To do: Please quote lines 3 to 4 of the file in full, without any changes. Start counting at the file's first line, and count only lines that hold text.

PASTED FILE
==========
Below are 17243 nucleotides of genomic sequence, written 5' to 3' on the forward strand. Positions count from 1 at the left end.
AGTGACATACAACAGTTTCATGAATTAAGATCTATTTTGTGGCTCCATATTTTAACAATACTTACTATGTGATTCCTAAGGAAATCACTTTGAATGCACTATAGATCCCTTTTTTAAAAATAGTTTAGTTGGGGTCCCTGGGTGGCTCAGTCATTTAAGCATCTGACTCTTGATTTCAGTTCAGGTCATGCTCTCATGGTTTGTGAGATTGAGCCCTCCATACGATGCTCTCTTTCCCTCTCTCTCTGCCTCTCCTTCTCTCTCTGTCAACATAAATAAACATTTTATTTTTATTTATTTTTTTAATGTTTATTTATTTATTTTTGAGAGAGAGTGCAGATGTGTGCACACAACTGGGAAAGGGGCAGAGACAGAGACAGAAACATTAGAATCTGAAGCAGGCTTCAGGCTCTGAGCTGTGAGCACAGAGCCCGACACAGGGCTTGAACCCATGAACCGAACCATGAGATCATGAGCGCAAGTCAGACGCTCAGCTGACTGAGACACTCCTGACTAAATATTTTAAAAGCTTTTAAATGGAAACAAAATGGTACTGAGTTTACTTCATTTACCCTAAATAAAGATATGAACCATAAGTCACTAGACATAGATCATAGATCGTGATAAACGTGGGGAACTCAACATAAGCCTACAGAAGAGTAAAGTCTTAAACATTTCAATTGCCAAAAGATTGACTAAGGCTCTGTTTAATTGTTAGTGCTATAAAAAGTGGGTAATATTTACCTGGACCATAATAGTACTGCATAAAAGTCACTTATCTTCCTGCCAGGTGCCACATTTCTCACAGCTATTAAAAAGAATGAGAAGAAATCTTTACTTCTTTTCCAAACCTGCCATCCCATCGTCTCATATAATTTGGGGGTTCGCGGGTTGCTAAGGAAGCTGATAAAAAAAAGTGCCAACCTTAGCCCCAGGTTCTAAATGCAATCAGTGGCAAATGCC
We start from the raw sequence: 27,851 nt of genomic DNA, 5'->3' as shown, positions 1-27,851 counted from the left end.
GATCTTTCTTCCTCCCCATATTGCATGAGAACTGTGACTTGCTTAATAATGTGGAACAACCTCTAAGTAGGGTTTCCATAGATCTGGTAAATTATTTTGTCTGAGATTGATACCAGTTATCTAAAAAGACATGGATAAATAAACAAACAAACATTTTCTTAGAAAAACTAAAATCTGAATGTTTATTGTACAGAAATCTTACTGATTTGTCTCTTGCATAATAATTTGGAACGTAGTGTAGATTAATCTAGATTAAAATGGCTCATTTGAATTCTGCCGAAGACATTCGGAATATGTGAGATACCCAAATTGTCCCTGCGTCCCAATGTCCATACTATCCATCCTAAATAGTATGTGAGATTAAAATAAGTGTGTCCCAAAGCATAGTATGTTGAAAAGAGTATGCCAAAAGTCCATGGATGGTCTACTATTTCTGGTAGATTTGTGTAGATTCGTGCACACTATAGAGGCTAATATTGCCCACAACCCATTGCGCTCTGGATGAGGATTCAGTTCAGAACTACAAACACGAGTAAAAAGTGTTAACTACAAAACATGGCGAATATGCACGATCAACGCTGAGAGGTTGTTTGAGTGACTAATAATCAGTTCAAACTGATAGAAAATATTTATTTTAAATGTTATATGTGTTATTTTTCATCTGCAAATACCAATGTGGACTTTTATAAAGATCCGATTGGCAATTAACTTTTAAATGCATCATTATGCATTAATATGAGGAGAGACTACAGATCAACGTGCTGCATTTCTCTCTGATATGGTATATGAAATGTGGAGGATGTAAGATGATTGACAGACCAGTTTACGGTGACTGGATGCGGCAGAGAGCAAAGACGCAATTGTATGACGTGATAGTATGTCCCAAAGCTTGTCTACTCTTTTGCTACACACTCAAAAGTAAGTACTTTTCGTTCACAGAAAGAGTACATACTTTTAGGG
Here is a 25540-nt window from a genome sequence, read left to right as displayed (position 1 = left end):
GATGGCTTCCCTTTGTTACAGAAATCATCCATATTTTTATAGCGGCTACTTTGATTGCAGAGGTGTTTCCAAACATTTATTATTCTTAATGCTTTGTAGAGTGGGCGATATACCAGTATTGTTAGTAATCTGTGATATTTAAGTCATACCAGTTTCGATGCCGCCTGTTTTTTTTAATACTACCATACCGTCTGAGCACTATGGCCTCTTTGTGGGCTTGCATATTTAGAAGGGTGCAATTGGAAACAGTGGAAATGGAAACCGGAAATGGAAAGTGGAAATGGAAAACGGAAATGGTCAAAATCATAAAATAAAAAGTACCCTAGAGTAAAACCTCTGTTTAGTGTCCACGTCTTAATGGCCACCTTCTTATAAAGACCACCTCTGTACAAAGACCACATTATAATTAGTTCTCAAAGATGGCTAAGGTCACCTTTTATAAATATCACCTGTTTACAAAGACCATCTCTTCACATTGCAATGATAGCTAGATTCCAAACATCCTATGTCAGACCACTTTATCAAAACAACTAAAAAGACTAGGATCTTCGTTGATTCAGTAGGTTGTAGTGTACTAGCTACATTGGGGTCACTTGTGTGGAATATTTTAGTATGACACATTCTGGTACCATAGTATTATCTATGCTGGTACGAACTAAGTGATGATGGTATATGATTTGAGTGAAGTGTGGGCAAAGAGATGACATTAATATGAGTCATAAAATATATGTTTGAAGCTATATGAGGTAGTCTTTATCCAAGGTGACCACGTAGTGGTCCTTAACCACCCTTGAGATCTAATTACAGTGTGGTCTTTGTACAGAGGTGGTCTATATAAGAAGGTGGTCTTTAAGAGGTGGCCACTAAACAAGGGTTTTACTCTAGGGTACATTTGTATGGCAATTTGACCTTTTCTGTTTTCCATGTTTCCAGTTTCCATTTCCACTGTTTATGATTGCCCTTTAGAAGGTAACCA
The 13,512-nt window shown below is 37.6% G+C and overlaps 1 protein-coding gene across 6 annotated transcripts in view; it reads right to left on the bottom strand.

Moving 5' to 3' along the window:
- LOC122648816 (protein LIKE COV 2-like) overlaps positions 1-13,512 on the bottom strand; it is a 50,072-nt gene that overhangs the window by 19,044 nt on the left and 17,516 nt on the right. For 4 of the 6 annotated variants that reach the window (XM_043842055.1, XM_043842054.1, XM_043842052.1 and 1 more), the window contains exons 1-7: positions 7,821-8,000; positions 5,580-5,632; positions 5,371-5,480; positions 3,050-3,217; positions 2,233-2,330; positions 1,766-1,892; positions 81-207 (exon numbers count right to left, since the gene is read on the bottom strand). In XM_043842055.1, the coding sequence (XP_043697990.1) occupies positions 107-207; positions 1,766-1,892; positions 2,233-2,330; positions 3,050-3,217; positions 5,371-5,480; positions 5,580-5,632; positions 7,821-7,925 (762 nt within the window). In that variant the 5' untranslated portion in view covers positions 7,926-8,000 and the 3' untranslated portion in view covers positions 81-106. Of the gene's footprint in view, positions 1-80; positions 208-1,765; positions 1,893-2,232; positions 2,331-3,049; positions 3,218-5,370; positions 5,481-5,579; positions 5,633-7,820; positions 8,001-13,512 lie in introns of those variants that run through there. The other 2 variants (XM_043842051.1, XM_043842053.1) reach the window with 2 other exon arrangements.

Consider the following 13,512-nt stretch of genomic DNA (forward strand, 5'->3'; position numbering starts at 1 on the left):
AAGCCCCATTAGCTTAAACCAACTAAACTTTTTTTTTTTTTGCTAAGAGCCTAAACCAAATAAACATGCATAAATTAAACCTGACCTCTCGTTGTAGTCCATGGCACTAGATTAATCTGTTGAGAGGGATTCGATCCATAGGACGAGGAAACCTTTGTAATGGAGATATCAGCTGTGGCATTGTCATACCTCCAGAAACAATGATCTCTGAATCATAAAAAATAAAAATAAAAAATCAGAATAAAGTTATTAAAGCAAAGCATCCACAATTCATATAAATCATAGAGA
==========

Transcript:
We start from the raw sequence: 27,851 nt of genomic DNA, 5'->3' as shown, positions 1-27,851 counted from the left end.
GATCTTTCTTCCTCCCCATATTGCATGAGAACTGTGACTTGCTTAATAATGTGGAACAACCTCTAAGTAGGGTTTCCATAGATCTGGTAAATTATTTTGTCTGAGATTGATACCAGTTATCTAAAAAGACATGGATAAATAAACAAACAAACATTTTCTTAGAAAAACTAAAATCTGAATGTTTATTGTACAGAAATCTTACTGATTTGTCTCTTGCATAATAATTTGGAACGTAGTGTAGATTAATCTAGATTAAAATGGCTCATTTGAATTCTGCCGAAGACATTCGGAATATGTGAGATACCCAAATTGTCCCTGCGTCCCAATGTCCATACTATCCATCCTAAATAGTATGTGAGATTAAAATAAGTGTGTCCCAAAGCATAGTATGTTGAAAAGAGTATGCCAAAAGTCCATGGATGGTCTACTATTTCTGGTAGATTTGTGTAGATTCGTGCACACTATAGAGGCTAATATTGCCCACAACCCATTGCGCTCTGGATGAGGATTCAGTTCAGAACTACAAACACGAGTAAAAAGTGTTAACTACAAAACATGGCGAATATGCACGATCAACGCTGAGAGGTTGTTTGAGTGACTAATAATCAGTTCAAACTGATAGAAAATATTTATTTTAAATGTTATATGTGTTATTTTTCATCTGCAAATACCAATGTGGACTTTTATAAAGATCCGATTGGCAATTAACTTTTAAATGCATCATTATGCATTAATATGAGGAGAGACTACAGATCAACGTGCTGCATTTCTCTCTGATATGGTATATGAAATGTGGAGGATGTAAGATGATTGACAGACCAGTTTACGGTGACTGGATGCGGCAGAGAGCAAAGACGCAATTGTATGACGTGATAGTATGTCCCAAAGCTTGTCTACTCTTTTGCTACACACTCAAAAGTAAGTACTTTTCGTTCACAGAAAGAGTACATACTTTTAGGG